US North Korea is sending ‘thousands’ of skilled IT workers out to take illicit jobs as country seeks to fund sanctioned weapons programmes
The US administration and law enforcement have warned companies to be wary of inadvertently hiring North Korean IT workers as remote staff.
Skilled North Korean staff are pretending to come from other parts of Asia in order to gain high-paid tech jobs with the purpose of funding their country’s weapons programmes, the state and treasury departments and the FBI said.
The warning comes amidst a hiring crunch – particularly in tech jobs – that is pushing companies to find ways of filling positions, such as by increasing wages or offering remote working.
The North Korean effort is a way of evading US and UN sanctions on the country’s nuclear weapons and ballistic missile programmes, the US advisory said.
“There are thousands of DPRK IT workers both dispatched overseas and located within the DPRK, generating revenue that is remitted back to the North Korean government,” it said.
“These IT workers take advantage of existing demands for specific IT skills, such as software and mobile application development, to obtain freelance employment contracts from clients around the world, including in North America, Europe, and east Asia.”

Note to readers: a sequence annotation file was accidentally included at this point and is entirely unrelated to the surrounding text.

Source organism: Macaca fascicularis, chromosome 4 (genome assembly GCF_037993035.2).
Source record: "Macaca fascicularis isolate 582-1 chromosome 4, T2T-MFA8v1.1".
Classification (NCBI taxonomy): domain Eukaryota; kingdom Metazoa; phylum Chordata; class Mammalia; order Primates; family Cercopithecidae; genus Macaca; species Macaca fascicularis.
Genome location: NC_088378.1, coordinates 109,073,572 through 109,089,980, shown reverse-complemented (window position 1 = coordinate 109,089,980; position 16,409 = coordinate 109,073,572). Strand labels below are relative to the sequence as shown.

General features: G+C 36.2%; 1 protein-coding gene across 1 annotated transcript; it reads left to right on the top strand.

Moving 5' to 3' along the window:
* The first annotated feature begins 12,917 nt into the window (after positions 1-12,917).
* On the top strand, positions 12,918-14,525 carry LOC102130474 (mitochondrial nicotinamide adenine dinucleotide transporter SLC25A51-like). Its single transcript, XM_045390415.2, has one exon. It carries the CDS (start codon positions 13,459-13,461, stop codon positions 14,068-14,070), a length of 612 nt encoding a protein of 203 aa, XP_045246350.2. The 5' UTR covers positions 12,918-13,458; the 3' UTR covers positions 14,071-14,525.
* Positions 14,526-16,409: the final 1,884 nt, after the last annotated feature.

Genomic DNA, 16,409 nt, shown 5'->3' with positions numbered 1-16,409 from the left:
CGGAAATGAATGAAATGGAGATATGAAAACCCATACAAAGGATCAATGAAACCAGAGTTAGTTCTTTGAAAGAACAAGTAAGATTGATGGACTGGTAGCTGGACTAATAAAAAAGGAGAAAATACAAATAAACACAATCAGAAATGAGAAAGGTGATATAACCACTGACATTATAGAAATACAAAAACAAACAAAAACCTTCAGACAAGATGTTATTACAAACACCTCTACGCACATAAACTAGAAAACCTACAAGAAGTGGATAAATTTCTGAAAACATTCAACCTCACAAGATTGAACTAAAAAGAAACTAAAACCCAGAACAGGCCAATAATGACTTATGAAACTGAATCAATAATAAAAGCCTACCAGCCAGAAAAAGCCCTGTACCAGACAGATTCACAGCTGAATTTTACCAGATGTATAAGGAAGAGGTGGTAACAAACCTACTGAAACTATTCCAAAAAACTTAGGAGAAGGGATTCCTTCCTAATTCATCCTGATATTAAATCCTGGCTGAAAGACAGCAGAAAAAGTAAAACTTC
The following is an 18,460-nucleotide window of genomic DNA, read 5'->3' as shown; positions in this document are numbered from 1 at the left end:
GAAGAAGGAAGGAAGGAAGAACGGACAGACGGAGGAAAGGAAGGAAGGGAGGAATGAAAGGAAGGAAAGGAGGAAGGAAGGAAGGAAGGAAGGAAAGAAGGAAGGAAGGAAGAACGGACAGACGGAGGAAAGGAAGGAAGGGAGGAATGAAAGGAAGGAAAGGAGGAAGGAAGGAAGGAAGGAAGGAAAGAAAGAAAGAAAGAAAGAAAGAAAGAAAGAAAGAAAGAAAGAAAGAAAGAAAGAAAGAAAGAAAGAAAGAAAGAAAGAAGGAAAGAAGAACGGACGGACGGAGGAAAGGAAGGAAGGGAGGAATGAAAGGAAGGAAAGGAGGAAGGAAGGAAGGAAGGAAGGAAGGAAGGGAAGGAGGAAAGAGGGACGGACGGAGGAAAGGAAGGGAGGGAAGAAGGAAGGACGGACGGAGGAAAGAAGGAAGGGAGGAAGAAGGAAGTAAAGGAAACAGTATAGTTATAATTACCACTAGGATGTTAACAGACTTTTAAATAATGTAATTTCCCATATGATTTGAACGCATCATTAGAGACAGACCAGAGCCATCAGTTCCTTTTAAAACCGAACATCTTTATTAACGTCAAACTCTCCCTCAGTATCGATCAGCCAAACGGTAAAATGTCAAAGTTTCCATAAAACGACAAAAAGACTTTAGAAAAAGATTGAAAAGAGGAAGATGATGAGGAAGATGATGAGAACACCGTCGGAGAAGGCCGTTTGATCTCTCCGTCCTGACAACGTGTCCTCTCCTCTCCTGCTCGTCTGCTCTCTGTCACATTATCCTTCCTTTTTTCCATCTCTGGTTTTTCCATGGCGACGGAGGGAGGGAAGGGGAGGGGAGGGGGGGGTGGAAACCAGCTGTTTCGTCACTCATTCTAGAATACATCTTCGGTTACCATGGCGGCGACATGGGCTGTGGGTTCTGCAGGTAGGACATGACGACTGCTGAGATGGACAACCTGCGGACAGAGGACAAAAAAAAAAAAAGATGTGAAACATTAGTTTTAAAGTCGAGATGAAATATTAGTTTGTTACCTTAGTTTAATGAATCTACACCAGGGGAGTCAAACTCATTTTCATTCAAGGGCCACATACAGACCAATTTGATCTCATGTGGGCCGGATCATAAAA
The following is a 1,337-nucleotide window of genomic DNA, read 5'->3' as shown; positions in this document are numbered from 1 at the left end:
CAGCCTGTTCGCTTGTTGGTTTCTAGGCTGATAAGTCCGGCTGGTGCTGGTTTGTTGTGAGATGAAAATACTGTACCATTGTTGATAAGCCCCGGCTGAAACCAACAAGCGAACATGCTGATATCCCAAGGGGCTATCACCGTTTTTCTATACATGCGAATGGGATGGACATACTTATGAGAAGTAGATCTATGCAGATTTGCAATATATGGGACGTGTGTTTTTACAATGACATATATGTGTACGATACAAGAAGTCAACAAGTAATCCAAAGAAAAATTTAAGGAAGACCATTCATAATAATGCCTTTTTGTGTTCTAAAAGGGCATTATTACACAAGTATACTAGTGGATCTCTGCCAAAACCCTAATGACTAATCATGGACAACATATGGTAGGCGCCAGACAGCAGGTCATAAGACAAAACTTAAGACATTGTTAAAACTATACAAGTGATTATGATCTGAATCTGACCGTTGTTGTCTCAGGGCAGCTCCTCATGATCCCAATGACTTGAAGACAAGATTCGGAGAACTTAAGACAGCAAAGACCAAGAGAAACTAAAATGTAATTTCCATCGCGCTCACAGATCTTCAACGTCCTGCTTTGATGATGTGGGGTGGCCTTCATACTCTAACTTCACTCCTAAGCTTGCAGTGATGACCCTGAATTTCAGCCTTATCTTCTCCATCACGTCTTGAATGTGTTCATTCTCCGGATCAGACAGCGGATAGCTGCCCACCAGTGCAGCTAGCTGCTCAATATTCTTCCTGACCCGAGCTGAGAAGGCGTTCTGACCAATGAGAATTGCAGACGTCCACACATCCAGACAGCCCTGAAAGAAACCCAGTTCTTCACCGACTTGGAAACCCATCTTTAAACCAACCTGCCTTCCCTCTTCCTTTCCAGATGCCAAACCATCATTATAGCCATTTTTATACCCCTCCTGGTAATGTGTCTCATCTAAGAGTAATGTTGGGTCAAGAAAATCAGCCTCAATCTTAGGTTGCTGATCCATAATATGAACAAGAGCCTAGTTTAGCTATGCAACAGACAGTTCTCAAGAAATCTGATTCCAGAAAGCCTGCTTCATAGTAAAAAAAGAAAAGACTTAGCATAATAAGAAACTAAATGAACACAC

The workers pretend to be from countries such as South Korea, Japan or other parts of Asia, the advisory said.
It urged employers to be wary of “red flags”, such as a refusal to participate in video calls or requests to receive pay in virtual currency.
The workers “may steal the customer account information of US or international banks to verify their identities with freelance platforms, payment providers, and companies employing” contract workers, the agencies said.
The North Koreans are mostly based in China and Russia, with smaller numbers in Africa or south-east Asia.
The job-seeking is mainly aimed at accessing foreign currencies or virtual currency exchanges, but some of the North Korean workers may also aid their government’s hacking operations.
“Although DPRK IT workers normally engage in IT work distinct from malicious cyber activity, they have used the privileged access gained as contractors to enable the DPRK’s malicious cyber intrusions,” the agencies said.
They warned employers hiring North Korean workers could face legal penalties for evading sanctions.
A UN study from February found that North Korean cyber-attackers stole more than $50 million (£37m) of digital assets such as cryptocurrencies between 2020 and mid-2021 to help fund weapons programmes.